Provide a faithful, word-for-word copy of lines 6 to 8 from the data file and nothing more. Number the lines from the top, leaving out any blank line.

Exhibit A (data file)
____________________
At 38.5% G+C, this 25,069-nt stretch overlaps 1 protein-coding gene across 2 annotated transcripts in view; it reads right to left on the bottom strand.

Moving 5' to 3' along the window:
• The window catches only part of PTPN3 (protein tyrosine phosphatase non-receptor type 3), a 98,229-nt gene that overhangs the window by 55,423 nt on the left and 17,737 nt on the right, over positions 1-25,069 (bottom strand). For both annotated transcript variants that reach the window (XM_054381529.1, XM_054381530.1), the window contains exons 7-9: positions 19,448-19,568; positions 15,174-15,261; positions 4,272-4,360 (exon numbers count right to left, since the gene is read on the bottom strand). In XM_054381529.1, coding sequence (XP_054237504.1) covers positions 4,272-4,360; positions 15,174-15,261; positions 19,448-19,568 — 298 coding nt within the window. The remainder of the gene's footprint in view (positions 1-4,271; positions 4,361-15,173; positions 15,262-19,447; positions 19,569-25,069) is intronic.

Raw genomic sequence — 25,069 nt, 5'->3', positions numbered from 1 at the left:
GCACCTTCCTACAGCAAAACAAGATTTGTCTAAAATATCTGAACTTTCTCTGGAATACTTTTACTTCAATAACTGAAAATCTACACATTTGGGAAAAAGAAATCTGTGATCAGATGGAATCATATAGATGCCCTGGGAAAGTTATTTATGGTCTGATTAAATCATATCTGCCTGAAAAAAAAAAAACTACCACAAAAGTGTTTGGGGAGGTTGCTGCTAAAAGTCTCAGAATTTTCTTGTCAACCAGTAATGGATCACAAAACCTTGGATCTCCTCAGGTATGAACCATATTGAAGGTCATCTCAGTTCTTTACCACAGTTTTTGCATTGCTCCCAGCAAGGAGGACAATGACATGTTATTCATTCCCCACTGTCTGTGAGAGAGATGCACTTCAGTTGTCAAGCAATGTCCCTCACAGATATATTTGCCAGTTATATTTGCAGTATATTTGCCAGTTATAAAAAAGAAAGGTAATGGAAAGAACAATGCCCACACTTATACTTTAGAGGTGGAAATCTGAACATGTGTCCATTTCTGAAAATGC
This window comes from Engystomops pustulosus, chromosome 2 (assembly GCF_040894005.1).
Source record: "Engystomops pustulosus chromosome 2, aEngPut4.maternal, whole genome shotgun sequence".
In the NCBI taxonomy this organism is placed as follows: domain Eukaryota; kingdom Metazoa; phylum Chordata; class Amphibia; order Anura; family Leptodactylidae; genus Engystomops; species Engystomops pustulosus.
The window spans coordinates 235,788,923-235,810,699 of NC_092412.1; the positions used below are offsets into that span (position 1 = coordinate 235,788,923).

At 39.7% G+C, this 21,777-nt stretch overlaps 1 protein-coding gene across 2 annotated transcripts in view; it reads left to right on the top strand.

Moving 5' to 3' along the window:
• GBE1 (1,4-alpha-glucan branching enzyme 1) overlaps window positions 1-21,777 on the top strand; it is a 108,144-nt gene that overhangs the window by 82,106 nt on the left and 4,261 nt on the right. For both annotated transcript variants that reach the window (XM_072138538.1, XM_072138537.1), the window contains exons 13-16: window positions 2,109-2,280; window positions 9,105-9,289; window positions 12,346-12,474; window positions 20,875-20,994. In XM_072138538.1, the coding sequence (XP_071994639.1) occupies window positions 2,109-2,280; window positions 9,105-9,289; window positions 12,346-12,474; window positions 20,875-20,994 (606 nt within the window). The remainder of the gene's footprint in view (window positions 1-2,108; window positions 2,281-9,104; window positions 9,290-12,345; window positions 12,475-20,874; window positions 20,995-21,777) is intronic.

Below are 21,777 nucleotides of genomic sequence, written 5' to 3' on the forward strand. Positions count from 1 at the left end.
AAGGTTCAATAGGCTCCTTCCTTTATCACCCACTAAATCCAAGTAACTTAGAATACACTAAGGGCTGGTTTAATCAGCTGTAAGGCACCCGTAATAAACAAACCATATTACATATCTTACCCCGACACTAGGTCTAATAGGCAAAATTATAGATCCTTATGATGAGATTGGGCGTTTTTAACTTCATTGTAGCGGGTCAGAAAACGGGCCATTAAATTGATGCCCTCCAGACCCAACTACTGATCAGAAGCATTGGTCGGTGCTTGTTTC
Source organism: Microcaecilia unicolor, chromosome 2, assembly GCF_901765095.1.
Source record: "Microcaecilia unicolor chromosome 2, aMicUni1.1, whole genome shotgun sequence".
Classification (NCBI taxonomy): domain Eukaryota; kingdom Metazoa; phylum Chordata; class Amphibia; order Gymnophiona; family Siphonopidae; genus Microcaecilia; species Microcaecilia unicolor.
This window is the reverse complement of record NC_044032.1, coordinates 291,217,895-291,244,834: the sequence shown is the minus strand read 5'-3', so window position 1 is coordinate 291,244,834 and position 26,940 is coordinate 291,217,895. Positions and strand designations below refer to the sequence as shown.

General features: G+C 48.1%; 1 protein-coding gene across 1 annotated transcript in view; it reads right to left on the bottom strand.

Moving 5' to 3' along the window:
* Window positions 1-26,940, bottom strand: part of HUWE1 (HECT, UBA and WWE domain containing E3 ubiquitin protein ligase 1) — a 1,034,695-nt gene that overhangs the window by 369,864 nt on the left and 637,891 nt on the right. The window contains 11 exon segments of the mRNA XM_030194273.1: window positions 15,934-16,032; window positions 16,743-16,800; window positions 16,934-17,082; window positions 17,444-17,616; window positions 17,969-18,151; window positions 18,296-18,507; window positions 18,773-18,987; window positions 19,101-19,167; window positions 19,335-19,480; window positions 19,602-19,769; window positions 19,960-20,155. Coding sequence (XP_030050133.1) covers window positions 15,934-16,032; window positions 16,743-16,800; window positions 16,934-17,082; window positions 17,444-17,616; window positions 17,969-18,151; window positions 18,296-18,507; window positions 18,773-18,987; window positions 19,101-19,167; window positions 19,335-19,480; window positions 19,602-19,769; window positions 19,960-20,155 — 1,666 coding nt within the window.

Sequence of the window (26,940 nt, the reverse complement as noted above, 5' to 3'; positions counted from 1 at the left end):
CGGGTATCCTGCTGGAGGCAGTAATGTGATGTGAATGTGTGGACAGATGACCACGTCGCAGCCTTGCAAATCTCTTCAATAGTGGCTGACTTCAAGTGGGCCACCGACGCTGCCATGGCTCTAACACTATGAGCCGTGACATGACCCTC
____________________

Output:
This window comes from Engystomops pustulosus, chromosome 2 (assembly GCF_040894005.1).
Source record: "Engystomops pustulosus chromosome 2, aEngPut4.maternal, whole genome shotgun sequence".
In the NCBI taxonomy this organism is placed as follows: domain Eukaryota; kingdom Metazoa; phylum Chordata; class Amphibia; order Anura; family Leptodactylidae; genus Engystomops; species Engystomops pustulosus.